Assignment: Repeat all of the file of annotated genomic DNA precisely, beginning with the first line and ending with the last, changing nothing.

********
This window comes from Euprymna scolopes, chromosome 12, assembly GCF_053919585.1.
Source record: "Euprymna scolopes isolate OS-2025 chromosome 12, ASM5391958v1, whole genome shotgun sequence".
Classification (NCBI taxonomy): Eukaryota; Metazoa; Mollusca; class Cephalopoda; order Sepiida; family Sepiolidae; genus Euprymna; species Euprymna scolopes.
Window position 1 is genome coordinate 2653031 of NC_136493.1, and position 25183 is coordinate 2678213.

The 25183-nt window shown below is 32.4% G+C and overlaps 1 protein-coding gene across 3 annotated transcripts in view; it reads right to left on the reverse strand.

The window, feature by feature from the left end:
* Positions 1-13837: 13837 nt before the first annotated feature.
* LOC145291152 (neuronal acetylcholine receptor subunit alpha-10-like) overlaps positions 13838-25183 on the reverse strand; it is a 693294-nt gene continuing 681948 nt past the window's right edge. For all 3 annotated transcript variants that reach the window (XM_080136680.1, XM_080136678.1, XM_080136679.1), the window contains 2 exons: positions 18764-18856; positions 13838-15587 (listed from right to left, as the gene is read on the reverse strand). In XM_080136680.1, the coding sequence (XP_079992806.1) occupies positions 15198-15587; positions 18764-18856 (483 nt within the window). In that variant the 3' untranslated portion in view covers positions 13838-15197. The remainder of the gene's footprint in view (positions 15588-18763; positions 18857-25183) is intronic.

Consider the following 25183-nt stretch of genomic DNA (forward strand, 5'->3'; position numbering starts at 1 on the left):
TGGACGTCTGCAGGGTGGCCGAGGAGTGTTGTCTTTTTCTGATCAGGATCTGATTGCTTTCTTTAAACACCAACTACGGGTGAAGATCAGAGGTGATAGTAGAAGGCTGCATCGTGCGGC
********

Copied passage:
This window comes from Euprymna scolopes, chromosome 12, assembly GCF_053919585.1.
Source record: "Euprymna scolopes isolate OS-2025 chromosome 12, ASM5391958v1, whole genome shotgun sequence".
Classification (NCBI taxonomy): Eukaryota; Metazoa; Mollusca; class Cephalopoda; order Sepiida; family Sepiolidae; genus Euprymna; species Euprymna scolopes.
Window position 1 is genome coordinate 2653031 of NC_136493.1, and position 25183 is coordinate 2678213.

The 25183-nt window shown below is 32.4% G+C and overlaps 1 protein-coding gene across 3 annotated transcripts in view; it reads right to left on the reverse strand.

The window, feature by feature from the left end:
* Positions 1-13837: 13837 nt before the first annotated feature.
* LOC145291152 (neuronal acetylcholine receptor subunit alpha-10-like) overlaps positions 13838-25183 on the reverse strand; it is a 693294-nt gene continuing 681948 nt past the window's right edge. For all 3 annotated transcript variants that reach the window (XM_080136680.1, XM_080136678.1, XM_080136679.1), the window contains 2 exons: positions 18764-18856; positions 13838-15587 (listed from right to left, as the gene is read on the reverse strand). In XM_080136680.1, the coding sequence (XP_079992806.1) occupies positions 15198-15587; positions 18764-18856 (483 nt within the window). In that variant the 3' untranslated portion in view covers positions 13838-15197. The remainder of the gene's footprint in view (positions 15588-18763; positions 18857-25183) is intronic.

Consider the following 25183-nt stretch of genomic DNA (forward strand, 5'->3'; position numbering starts at 1 on the left):
TGGACGTCTGCAGGGTGGCCGAGGAGTGTTGTCTTTTTCTGATCAGGATCTGATTGCTTTCTTTAAACACCAACTACGGGTGAAGATCAGAGGTGATAGTAGAAGGCTGCATCGTGCGGC